In our sixth monthly review of the global hedge fund industry, we revisit some of our previous analyses, such as strategic asset flows, distribution of new fund launches and performance comparisons, and also conduct new studies into areas such as average life span, survivorship and capital inflows into the different regions.
The last decade witnessed strong movements and dramatic trends in the global hedge fund sector. After seven years of exponential growth, the assets under management peaked in 2007 at US$1.95 trillion – a seven-fold increase from the start of 2000. However, the growth trend reversed in 2008 amid the credit crunch, collapse of large financial institutions, high-profile frauds and the subsequent financial crisis. The drying up of liquidity, heightened risk aversion and resultant widespread redemptions culminated in the worst yearly performance for the industry – the Eurekahedge Hedge Fund Index lost 11.2% in 2008. Additionally, performance-based losses led to further negative asset flows, which resulted in greater losses as managers were forced to sell potentially winning positions. The industry reached its nadir in March 2009, with assets under management falling to US$1.29 trillion – a drawdown of 33%.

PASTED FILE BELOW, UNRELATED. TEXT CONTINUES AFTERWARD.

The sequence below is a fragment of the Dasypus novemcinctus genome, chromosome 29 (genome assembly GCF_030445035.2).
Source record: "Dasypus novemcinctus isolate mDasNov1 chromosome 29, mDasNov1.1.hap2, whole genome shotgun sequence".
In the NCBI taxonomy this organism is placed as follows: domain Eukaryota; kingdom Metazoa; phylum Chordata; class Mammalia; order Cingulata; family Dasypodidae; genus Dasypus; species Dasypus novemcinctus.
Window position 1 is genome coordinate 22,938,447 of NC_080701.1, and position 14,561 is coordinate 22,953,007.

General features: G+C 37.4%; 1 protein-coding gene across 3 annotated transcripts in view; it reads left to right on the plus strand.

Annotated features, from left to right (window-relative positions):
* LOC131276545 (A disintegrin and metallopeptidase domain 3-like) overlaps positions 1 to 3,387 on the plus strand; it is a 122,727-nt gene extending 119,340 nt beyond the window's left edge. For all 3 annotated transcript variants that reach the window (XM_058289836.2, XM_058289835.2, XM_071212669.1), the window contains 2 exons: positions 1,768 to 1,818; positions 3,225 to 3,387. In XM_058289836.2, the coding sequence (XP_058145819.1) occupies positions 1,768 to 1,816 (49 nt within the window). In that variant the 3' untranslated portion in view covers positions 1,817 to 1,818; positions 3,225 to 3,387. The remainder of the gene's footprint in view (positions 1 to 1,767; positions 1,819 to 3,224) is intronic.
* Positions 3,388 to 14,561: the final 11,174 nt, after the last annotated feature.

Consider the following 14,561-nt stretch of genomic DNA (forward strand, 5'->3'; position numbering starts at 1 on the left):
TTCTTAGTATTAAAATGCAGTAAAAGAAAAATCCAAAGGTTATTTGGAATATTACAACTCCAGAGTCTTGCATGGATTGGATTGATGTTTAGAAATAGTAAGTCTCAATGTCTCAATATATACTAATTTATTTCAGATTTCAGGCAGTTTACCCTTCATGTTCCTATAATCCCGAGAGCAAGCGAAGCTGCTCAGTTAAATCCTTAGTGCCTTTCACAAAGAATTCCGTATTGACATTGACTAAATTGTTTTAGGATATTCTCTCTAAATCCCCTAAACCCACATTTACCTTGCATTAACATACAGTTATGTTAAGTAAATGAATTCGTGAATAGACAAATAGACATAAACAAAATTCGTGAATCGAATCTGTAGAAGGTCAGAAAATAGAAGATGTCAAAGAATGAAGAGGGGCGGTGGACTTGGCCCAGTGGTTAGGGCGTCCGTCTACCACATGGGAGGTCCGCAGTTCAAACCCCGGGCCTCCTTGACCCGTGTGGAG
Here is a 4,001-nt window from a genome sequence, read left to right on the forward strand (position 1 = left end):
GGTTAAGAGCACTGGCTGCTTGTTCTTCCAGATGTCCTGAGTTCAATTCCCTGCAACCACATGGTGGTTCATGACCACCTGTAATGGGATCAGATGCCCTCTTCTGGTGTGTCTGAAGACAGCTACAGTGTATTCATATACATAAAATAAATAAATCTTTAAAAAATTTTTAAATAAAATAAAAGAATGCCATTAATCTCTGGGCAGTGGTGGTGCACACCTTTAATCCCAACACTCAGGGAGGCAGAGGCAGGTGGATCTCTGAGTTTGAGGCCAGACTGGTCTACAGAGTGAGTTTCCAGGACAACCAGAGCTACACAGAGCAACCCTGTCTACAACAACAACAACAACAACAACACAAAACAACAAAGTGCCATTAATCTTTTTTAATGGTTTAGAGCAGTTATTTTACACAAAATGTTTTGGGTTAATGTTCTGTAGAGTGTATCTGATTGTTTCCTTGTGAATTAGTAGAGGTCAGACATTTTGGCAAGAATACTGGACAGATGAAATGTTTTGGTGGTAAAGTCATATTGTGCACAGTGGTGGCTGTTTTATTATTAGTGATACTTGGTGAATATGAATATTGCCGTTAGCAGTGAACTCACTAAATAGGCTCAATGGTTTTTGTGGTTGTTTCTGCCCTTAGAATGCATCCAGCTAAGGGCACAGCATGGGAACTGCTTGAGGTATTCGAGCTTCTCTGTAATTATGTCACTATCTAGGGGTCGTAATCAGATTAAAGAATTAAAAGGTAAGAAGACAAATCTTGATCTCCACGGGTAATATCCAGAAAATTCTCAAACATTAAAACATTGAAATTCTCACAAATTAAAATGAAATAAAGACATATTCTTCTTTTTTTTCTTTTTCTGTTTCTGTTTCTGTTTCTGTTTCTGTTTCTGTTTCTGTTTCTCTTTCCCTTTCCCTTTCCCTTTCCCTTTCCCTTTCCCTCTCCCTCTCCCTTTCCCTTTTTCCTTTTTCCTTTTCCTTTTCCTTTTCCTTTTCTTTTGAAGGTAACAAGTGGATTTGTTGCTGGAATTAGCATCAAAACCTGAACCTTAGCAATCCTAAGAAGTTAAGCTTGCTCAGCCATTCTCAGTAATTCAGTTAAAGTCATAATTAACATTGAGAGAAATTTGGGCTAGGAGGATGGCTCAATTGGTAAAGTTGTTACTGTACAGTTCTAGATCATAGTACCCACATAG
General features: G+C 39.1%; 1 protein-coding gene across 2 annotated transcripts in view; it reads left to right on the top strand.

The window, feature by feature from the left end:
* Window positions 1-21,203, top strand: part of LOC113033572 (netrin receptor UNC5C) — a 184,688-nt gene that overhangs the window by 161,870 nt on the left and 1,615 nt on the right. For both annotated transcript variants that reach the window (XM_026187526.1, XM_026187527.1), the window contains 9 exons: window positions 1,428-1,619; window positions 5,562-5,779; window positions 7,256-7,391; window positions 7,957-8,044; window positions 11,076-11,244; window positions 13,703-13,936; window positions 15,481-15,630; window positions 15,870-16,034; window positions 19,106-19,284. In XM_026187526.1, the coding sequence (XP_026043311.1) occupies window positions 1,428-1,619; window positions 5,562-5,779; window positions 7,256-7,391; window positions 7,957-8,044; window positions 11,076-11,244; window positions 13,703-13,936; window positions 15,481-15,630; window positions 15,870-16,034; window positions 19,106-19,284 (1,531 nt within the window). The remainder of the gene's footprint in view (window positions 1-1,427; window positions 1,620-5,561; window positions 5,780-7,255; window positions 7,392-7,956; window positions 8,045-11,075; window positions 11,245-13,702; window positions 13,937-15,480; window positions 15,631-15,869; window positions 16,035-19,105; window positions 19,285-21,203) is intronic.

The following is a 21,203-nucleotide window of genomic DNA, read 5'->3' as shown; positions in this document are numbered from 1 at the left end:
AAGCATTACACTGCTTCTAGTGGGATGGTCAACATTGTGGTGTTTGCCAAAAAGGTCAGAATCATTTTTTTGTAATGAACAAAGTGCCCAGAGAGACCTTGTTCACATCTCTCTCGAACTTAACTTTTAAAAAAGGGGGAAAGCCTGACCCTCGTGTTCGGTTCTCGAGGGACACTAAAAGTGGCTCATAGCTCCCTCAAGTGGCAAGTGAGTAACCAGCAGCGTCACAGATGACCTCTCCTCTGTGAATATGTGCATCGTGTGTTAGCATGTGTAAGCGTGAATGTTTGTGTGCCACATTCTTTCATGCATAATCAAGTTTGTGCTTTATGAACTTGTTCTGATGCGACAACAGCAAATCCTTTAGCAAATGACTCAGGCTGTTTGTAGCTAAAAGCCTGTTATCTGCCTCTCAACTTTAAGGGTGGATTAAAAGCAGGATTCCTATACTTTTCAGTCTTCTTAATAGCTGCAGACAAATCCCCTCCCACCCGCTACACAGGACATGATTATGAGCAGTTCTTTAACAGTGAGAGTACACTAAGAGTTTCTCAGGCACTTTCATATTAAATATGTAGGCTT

The industry rebounded after the first quarter of 2009 and witnessed some strong inflows amid strong rallies in underlying markets. Hedge funds across all regions and strategies delivered positive returns for the year, with some indices posting record gains.
Figure 1 shows the growth in the number of funds and assets over the past decade.
After delivering robust performance-based returns and attracting strong inflows in 2009, the growth in the global hedge fund industry has been…
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